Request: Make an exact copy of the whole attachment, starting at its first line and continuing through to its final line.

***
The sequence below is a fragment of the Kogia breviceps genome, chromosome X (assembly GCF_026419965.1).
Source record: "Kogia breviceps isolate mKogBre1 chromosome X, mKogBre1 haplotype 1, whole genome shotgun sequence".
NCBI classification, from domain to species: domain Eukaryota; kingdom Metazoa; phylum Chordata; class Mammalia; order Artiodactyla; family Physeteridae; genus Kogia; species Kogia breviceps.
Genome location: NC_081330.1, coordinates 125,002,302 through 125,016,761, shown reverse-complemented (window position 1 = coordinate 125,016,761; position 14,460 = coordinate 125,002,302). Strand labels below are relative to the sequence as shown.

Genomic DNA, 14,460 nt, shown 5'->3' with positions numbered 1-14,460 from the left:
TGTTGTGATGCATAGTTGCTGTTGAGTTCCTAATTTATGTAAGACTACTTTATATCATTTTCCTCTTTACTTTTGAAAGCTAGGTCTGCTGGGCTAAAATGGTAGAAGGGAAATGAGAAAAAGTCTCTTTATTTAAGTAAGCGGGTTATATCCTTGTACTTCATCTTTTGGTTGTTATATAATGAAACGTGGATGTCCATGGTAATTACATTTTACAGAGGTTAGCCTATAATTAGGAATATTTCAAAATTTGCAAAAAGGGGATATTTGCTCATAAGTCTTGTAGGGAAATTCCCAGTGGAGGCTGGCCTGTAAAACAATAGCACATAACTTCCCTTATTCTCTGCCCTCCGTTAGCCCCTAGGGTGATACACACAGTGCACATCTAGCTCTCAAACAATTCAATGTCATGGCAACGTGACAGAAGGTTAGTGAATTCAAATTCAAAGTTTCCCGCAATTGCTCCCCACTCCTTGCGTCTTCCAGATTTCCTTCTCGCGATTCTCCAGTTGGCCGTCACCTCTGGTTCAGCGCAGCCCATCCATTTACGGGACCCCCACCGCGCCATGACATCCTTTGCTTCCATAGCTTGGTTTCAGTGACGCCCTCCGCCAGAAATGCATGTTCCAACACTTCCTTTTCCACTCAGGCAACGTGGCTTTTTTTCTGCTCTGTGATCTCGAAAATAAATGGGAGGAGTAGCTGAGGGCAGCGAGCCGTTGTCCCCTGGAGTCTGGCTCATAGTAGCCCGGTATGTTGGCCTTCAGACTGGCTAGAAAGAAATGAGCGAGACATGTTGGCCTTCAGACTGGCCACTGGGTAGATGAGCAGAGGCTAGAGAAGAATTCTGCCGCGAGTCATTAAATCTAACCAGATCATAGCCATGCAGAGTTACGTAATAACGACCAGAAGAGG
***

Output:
The sequence below is a fragment of the Kogia breviceps genome, chromosome X (assembly GCF_026419965.1).
Source record: "Kogia breviceps isolate mKogBre1 chromosome X, mKogBre1 haplotype 1, whole genome shotgun sequence".
NCBI classification, from domain to species: domain Eukaryota; kingdom Metazoa; phylum Chordata; class Mammalia; order Artiodactyla; family Physeteridae; genus Kogia; species Kogia breviceps.
Genome location: NC_081330.1, coordinates 125,002,302 through 125,016,761, shown reverse-complemented (window position 1 = coordinate 125,016,761; position 14,460 = coordinate 125,002,302). Strand labels below are relative to the sequence as shown.

Genomic DNA, 14,460 nt, shown 5'->3' with positions numbered 1-14,460 from the left:
TGTTGTGATGCATAGTTGCTGTTGAGTTCCTAATTTATGTAAGACTACTTTATATCATTTTCCTCTTTACTTTTGAAAGCTAGGTCTGCTGGGCTAAAATGGTAGAAGGGAAATGAGAAAAAGTCTCTTTATTTAAGTAAGCGGGTTATATCCTTGTACTTCATCTTTTGGTTGTTATATAATGAAACGTGGATGTCCATGGTAATTACATTTTACAGAGGTTAGCCTATAATTAGGAATATTTCAAAATTTGCAAAAAGGGGATATTTGCTCATAAGTCTTGTAGGGAAATTCCCAGTGGAGGCTGGCCTGTAAAACAATAGCACATAACTTCCCTTATTCTCTGCCCTCCGTTAGCCCCTAGGGTGATACACACAGTGCACATCTAGCTCTCAAACAATTCAATGTCATGGCAACGTGACAGAAGGTTAGTGAATTCAAATTCAAAGTTTCCCGCAATTGCTCCCCACTCCTTGCGTCTTCCAGATTTCCTTCTCGCGATTCTCCAGTTGGCCGTCACCTCTGGTTCAGCGCAGCCCATCCATTTACGGGACCCCCACCGCGCCATGACATCCTTTGCTTCCATAGCTTGGTTTCAGTGACGCCCTCCGCCAGAAATGCATGTTCCAACACTTCCTTTTCCACTCAGGCAACGTGGCTTTTTTTCTGCTCTGTGATCTCGAAAATAAATGGGAGGAGTAGCTGAGGGCAGCGAGCCGTTGTCCCCTGGAGTCTGGCTCATAGTAGCCCGGTATGTTGGCCTTCAGACTGGCTAGAAAGAAATGAGCGAGACATGTTGGCCTTCAGACTGGCCACTGGGTAGATGAGCAGAGGCTAGAGAAGAATTCTGCCGCGAGTCATTAAATCTAACCAGATCATAGCCATGCAGAGTTACGTAATAACGACCAGAAGAGG